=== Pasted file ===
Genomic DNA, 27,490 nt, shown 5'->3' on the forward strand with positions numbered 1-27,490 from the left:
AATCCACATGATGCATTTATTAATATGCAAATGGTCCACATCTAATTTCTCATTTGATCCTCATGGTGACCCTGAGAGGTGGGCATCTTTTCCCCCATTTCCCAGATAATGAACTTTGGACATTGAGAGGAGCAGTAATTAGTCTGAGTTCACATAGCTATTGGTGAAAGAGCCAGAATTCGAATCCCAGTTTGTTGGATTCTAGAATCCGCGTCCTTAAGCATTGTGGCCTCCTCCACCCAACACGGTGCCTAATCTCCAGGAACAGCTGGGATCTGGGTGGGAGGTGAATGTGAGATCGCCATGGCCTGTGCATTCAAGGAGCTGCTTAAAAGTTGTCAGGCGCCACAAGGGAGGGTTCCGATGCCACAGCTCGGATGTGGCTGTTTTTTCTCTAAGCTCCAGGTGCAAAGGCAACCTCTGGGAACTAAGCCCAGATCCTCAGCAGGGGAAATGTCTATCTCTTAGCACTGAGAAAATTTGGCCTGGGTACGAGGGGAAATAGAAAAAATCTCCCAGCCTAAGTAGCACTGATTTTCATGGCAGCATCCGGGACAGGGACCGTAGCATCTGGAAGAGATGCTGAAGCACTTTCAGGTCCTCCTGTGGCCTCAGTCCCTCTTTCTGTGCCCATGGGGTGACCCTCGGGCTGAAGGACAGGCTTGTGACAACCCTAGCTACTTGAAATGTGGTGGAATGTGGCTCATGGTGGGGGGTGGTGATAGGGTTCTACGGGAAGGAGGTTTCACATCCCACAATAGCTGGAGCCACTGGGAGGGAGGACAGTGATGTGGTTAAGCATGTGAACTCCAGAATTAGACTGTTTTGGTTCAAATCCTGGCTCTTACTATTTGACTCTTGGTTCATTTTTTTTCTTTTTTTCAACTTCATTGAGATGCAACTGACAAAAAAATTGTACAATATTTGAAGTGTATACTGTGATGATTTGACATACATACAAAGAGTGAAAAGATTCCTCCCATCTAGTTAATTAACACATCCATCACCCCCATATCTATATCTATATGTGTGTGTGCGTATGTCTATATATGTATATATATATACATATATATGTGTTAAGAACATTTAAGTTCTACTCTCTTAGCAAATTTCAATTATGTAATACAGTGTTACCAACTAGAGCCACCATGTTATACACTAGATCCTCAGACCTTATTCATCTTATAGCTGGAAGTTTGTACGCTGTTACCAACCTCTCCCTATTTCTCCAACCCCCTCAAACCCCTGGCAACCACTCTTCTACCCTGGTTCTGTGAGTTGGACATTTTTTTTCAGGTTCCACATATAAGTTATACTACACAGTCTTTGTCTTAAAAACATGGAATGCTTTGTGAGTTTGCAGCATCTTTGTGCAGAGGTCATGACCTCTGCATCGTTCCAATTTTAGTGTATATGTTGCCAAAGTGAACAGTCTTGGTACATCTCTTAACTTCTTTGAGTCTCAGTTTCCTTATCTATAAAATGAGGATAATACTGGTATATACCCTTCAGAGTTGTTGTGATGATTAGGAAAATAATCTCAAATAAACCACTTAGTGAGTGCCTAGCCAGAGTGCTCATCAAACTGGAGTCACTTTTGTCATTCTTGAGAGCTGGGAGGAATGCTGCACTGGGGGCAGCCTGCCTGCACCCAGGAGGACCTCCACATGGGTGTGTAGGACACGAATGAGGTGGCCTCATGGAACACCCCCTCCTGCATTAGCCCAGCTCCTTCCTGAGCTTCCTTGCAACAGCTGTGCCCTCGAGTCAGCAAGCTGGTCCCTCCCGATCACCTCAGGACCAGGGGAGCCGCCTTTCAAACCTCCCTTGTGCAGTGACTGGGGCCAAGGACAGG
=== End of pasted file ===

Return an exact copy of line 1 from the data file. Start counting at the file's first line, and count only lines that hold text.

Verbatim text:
Genomic DNA, 27,490 nt, shown 5'->3' on the forward strand with positions numbered 1-27,490 from the left: